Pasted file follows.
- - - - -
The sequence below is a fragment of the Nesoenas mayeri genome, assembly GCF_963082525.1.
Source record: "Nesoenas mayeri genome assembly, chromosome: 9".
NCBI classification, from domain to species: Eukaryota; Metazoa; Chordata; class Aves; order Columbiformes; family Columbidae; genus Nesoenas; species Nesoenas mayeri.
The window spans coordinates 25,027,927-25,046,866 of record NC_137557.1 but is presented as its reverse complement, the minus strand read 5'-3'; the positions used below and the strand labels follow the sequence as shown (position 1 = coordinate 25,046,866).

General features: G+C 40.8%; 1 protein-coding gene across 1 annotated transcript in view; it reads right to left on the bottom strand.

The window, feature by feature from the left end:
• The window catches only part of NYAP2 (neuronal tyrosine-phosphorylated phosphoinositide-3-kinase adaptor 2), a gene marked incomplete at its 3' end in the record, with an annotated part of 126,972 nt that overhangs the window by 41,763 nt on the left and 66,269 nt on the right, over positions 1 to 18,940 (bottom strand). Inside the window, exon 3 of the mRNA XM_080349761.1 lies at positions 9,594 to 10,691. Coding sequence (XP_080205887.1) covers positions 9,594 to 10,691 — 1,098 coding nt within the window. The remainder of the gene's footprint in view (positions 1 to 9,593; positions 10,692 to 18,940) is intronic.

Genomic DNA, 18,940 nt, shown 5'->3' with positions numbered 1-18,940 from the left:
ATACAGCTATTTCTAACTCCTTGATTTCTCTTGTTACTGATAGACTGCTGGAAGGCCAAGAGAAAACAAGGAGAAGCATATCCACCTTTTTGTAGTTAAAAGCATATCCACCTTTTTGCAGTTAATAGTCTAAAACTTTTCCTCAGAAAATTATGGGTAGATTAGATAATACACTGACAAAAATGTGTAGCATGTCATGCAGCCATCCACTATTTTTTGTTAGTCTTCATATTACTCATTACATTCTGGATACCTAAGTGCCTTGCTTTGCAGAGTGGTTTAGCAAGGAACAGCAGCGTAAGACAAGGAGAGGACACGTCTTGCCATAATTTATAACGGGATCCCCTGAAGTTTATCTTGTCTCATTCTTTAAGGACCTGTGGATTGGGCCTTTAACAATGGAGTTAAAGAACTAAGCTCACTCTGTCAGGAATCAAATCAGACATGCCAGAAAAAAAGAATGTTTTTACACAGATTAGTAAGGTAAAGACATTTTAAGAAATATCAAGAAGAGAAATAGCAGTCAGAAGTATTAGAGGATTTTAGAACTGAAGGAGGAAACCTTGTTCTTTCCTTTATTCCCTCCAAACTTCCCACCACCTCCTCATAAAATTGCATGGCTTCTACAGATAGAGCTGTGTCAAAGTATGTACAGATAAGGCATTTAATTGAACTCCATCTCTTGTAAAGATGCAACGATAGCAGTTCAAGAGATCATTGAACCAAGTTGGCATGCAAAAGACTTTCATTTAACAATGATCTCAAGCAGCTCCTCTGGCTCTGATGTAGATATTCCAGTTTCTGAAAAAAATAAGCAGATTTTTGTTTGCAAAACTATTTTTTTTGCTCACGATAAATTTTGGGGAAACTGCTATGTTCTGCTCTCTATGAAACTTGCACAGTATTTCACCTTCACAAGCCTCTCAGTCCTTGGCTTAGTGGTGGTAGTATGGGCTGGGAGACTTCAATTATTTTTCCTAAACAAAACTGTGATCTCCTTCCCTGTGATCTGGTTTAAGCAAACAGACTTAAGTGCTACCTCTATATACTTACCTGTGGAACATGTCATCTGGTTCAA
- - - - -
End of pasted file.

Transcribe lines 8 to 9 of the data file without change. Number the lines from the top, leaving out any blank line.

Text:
Genomic DNA, 18,940 nt, shown 5'->3' with positions numbered 1-18,940 from the left:
ATACAGCTATTTCTAACTCCTTGATTTCTCTTGTTACTGATAGACTGCTGGAAGGCCAAGAGAAAACAAGGAGAAGCATATCCACCTTTTTGTAGTTAAAAGCATATCCACCTTTTTGCAGTTAATAGTCTAAAACTTTTCCTCAGAAAATTATGGGTAGATTAGATAATACACTGACAAAAATGTGTAGCATGTCATGCAGCCATCCACTATTTTTTGTTAGTCTTCATATTACTCATTACATTCTGGATACCTAAGTGCCTTGCTTTGCAGAGTGGTTTAGCAAGGAACAGCAGCGTAAGACAAGGAGAGGACACGTCTTGCCATAATTTATAACGGGATCCCCTGAAGTTTATCTTGTCTCATTCTTTAAGGACCTGTGGATTGGGCCTTTAACAATGGAGTTAAAGAACTAAGCTCACTCTGTCAGGAATCAAATCAGACATGCCAGAAAAAAAGAATGTTTTTACACAGATTAGTAAGGTAAAGACATTTTAAGAAATATCAAGAAGAGAAATAGCAGTCAGAAGTATTAGAGGATTTTAGAACTGAAGGAGGAAACCTTGTTCTTTCCTTTATTCCCTCCAAACTTCCCACCACCTCCTCATAAAATTGCATGGCTTCTACAGATAGAGCTGTGTCAAAGTATGTACAGATAAGGCATTTAATTGAACTCCATCTCTTGTAAAGATGCAACGATAGCAGTTCAAGAGATCATTGAACCAAGTTGGCATGCAAAAGACTTTCATTTAACAATGATCTCAAGCAGCTCCTCTGGCTCTGATGTAGATATTCCAGTTTCTGAAAAAAATAAGCAGATTTTTGTTTGCAAAACTATTTTTTTTGCTCACGATAAATTTTGGGGAAACTGCTATGTTCTGCTCTCTATGAAACTTGCACAGTATTTCACCTTCACAAGCCTCTCAGTCCTTGGCTTAGTGGTGGTAGTATGGGCTGGGAGACTTCAATTATTTTTCCTAAACAAAACTGTGATCTCCTTCCCTGTGATCTGGTTTAAGCAAACAGACTTAAGTGCTACCTCTATATACTTACCTGTGGAACATGTCATCTGGTTCAA